Turkey’s foreign policy in Syria and its relations with NATO are not incompatible
Turkey’s foreign policy implementation continues to cause confusion. Most of Ankara’s allies are particularly concerned about the coordination between Turkey and Russia, questioning whether Turkey is drifting away from its commitments to the Trans-Atlantic security and its allegiance to NATO.
“Operation Olive Branch” against the People’s Protection Units (YPG) in the Afrin district of Syria and the remarks of high-level Turkish political officials suggesting that it could be followed up by a similar operation on Manbij also cause concerns because of the U.S. military presence there. Is there a risk of a hot military exchange between Turkish and American forces in northern Syria?
From the outset, Turkey and the United States, two major NATO allies, have been unable to reach a common approach towards the Syrian problem. Turkey has always argued that the Bashar al-Assad regime was the major cause of the Syrian civil strife, so his demise was an absolute priority for Turkey. The U.S., on the other hand, agreed that al-Assad could not have a role in the future of Syria but said his replacement could be considered at a later stage during the transition.
Still, there have been joint attempts to organize opposition forces in Syria militarily through the train-and-equip program, which formed the core of today’s Free Syrian Army (FSA). The United States aimed at forming such a structure with a view to coordinating combat against Islamic State of Iraq and the Levant (ISIL) terrorism. Once the U.S. detected that the FSA was most inclined to fighting against Syrian regime forces, Washington changed its alliance and formed the anti-ISIL platform relying on the YPG. This badly affected the trust between Turkey and the U.S. because Ankara believes that those forces were the extension of the outlawed Kurdistan Workers’ Party (PKK) in Syria.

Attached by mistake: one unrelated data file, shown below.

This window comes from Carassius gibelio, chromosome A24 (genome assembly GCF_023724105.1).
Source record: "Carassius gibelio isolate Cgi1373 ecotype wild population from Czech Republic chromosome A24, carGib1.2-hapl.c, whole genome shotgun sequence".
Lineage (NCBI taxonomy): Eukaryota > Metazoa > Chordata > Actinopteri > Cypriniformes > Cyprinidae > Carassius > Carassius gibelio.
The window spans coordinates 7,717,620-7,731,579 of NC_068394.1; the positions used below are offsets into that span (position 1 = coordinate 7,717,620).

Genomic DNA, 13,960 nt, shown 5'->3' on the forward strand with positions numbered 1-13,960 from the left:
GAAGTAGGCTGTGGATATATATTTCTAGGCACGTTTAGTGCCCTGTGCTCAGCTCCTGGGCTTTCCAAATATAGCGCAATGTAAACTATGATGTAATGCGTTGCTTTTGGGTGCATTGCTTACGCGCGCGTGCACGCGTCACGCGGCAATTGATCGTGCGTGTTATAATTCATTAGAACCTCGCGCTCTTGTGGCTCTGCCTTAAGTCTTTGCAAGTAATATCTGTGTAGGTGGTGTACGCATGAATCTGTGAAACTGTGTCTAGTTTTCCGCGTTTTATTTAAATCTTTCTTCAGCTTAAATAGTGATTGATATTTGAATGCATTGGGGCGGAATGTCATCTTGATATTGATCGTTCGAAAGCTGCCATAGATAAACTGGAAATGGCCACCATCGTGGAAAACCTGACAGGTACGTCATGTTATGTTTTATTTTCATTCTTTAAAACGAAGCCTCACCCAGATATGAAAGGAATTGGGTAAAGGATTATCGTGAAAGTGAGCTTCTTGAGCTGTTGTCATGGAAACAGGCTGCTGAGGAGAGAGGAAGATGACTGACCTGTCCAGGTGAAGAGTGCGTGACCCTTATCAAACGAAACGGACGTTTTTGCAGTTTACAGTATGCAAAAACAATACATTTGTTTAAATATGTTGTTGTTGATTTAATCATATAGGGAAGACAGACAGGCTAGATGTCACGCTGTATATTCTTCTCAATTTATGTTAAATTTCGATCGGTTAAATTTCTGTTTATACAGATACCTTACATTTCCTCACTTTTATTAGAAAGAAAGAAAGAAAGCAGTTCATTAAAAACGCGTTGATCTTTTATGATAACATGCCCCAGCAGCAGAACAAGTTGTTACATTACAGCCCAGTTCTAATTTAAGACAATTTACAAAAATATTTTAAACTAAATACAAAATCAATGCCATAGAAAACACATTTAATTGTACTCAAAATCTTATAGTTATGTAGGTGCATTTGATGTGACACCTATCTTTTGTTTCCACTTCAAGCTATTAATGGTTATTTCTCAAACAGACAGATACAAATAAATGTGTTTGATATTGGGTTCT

As attempts in the Geneva peace talks to find a political solution establishing peace and stability continued to fail, Turkey and Russia moved to find a way to bring together the representatives of the Syrian regime and the opposition forces in Astana. That is how the apparent coordination between Turkey and Russia in the Syrian conundrum started.
The Astana process also led to the agreement between Turkey and Russia to put the “de-escalation zone” in Idlib into practice. This agreement, as well as other necessary requirements to coordinate policies in Syria, created the appearance of increased rapprochement between Turkey and Russia. Cooperation in the procurement of a missile defense system also came to fruition, with Turkey deciding to buy S-400s from Russia.
Today, most of Turkey’s allies in the West, including those in NATO and in the EU, see these developments as an indication of growing distance between Turkey and themselves. If Turkey decides to launch an operation towards Manbij further exacerbates concerns about the risk of escalation between Turkey and the U.S.
It is necessary to underline that Turkey’s membership of NATO is a corollary to the enhancement of its national security and complements its national defense strategy. Trans-Atlantic security is equally strengthened by Turkey’s presence in the NATO alliance. As a result, Turkey and the United States should surely be expected to find a political settlement to the dilemma they face in Syria.
Turkey’s coordination with Russia in Syria, on the other hand, is mostly focused on the establishment of “de-escalation zones” and providing a favorable setting for the success of Geneva peace talks. Certainly, Turkish-Russian bilateral relations also require cooperation in many other fields. But such cooperation is mainly based on a transactional and pragmatic relationship. It should never be interpreted as an alternative to Turkey’s commitments to its existing allied relations and partnerships.
Today’s world requires stronger solidarity between members of the Euro-Atlantic community. Turkey is one of the main pillars of that community and should remain so.